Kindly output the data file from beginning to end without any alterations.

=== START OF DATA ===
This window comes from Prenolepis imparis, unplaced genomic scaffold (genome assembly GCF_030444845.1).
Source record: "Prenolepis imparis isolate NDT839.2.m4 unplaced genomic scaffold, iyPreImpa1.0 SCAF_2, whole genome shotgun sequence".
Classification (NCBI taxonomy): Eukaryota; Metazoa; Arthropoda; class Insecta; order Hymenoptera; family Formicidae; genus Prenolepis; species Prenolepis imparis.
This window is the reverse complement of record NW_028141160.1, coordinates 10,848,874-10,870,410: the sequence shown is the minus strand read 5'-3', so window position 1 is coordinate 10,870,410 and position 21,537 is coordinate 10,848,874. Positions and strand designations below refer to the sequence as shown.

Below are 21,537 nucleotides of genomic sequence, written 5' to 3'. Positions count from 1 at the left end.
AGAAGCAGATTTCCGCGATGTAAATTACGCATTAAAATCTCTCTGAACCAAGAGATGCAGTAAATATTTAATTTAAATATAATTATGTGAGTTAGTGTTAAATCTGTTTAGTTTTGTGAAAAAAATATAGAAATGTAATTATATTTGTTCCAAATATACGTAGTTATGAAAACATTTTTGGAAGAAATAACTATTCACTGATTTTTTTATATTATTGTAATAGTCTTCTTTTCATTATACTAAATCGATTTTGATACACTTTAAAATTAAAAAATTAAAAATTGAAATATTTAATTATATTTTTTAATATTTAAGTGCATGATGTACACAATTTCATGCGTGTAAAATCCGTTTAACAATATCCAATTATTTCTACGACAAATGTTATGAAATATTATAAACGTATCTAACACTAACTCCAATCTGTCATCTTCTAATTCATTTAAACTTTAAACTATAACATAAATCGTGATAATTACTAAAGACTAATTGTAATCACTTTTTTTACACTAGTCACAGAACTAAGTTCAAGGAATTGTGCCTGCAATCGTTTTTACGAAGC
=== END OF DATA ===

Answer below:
This window comes from Prenolepis imparis, unplaced genomic scaffold (genome assembly GCF_030444845.1).
Source record: "Prenolepis imparis isolate NDT839.2.m4 unplaced genomic scaffold, iyPreImpa1.0 SCAF_2, whole genome shotgun sequence".
Classification (NCBI taxonomy): Eukaryota; Metazoa; Arthropoda; class Insecta; order Hymenoptera; family Formicidae; genus Prenolepis; species Prenolepis imparis.
This window is the reverse complement of record NW_028141160.1, coordinates 10,848,874-10,870,410: the sequence shown is the minus strand read 5'-3', so window position 1 is coordinate 10,870,410 and position 21,537 is coordinate 10,848,874. Positions and strand designations below refer to the sequence as shown.

Below are 21,537 nucleotides of genomic sequence, written 5' to 3'. Positions count from 1 at the left end.
AGAAGCAGATTTCCGCGATGTAAATTACGCATTAAAATCTCTCTGAACCAAGAGATGCAGTAAATATTTAATTTAAATATAATTATGTGAGTTAGTGTTAAATCTGTTTAGTTTTGTGAAAAAAATATAGAAATGTAATTATATTTGTTCCAAATATACGTAGTTATGAAAACATTTTTGGAAGAAATAACTATTCACTGATTTTTTTATATTATTGTAATAGTCTTCTTTTCATTATACTAAATCGATTTTGATACACTTTAAAATTAAAAAATTAAAAATTGAAATATTTAATTATATTTTTTAATATTTAAGTGCATGATGTACACAATTTCATGCGTGTAAAATCCGTTTAACAATATCCAATTATTTCTACGACAAATGTTATGAAATATTATAAACGTATCTAACACTAACTCCAATCTGTCATCTTCTAATTCATTTAAACTTTAAACTATAACATAAATCGTGATAATTACTAAAGACTAATTGTAATCACTTTTTTTACACTAGTCACAGAACTAAGTTCAAGGAATTGTGCCTGCAATCGTTTTTACGAAGC